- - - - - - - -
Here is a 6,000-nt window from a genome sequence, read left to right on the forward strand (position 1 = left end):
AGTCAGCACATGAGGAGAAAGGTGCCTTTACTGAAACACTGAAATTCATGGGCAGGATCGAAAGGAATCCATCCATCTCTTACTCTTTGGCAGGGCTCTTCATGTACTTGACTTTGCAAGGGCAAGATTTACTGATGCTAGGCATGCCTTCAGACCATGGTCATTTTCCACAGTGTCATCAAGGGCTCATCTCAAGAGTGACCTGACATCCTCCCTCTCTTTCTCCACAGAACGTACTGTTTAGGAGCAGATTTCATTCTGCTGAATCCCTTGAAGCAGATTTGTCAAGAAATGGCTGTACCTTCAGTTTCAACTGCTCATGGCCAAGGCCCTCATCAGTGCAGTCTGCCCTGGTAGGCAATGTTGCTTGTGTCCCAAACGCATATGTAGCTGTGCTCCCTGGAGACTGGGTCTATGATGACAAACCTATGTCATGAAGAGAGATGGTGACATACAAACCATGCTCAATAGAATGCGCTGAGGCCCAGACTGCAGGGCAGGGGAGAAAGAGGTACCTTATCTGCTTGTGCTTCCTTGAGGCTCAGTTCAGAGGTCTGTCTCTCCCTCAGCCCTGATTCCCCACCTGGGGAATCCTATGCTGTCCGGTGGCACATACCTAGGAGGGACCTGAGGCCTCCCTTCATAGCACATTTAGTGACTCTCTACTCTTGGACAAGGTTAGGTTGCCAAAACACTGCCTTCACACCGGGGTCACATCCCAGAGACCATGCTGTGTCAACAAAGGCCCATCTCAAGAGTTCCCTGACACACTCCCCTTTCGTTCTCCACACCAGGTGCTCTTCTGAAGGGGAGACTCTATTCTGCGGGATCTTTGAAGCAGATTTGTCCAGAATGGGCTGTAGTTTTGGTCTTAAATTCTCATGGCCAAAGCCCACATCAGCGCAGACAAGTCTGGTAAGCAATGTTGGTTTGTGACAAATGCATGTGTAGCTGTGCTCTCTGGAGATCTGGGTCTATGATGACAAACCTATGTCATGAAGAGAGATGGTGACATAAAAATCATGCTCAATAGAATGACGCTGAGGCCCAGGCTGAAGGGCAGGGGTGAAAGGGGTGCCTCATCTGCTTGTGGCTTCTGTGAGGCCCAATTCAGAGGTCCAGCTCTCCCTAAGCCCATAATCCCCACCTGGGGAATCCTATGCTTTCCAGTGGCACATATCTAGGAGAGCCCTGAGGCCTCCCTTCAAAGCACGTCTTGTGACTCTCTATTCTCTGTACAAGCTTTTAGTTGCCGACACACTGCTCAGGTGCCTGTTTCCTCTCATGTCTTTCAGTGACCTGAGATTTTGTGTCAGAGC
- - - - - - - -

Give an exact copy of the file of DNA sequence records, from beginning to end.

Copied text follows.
Here is a 6,000-nt window from a genome sequence, read left to right on the forward strand (position 1 = left end):
AGTCAGCACATGAGGAGAAAGGTGCCTTTACTGAAACACTGAAATTCATGGGCAGGATCGAAAGGAATCCATCCATCTCTTACTCTTTGGCAGGGCTCTTCATGTACTTGACTTTGCAAGGGCAAGATTTACTGATGCTAGGCATGCCTTCAGACCATGGTCATTTTCCACAGTGTCATCAAGGGCTCATCTCAAGAGTGACCTGACATCCTCCCTCTCTTTCTCCACAGAACGTACTGTTTAGGAGCAGATTTCATTCTGCTGAATCCCTTGAAGCAGATTTGTCAAGAAATGGCTGTACCTTCAGTTTCAACTGCTCATGGCCAAGGCCCTCATCAGTGCAGTCTGCCCTGGTAGGCAATGTTGCTTGTGTCCCAAACGCATATGTAGCTGTGCTCCCTGGAGACTGGGTCTATGATGACAAACCTATGTCATGAAGAGAGATGGTGACATACAAACCATGCTCAATAGAATGCGCTGAGGCCCAGACTGCAGGGCAGGGGAGAAAGAGGTACCTTATCTGCTTGTGCTTCCTTGAGGCTCAGTTCAGAGGTCTGTCTCTCCCTCAGCCCTGATTCCCCACCTGGGGAATCCTATGCTGTCCGGTGGCACATACCTAGGAGGGACCTGAGGCCTCCCTTCATAGCACATTTAGTGACTCTCTACTCTTGGACAAGGTTAGGTTGCCAAAACACTGCCTTCACACCGGGGTCACATCCCAGAGACCATGCTGTGTCAACAAAGGCCCATCTCAAGAGTTCCCTGACACACTCCCCTTTCGTTCTCCACACCAGGTGCTCTTCTGAAGGGGAGACTCTATTCTGCGGGATCTTTGAAGCAGATTTGTCCAGAATGGGCTGTAGTTTTGGTCTTAAATTCTCATGGCCAAAGCCCACATCAGCGCAGACAAGTCTGGTAAGCAATGTTGGTTTGTGACAAATGCATGTGTAGCTGTGCTCTCTGGAGATCTGGGTCTATGATGACAAACCTATGTCATGAAGAGAGATGGTGACATAAAAATCATGCTCAATAGAATGACGCTGAGGCCCAGGCTGAAGGGCAGGGGTGAAAGGGGTGCCTCATCTGCTTGTGGCTTCTGTGAGGCCCAATTCAGAGGTCCAGCTCTCCCTAAGCCCATAATCCCCACCTGGGGAATCCTATGCTTTCCAGTGGCACATATCTAGGAGAGCCCTGAGGCCTCCCTTCAAAGCACGTCTTGTGACTCTCTATTCTCTGTACAAGCTTTTAGTTGCCGACACACTGCTCAGGTGCCTGTTTCCTCTCATGTCTTTCAGTGACCTGAGATTTTGTGTCAGAGC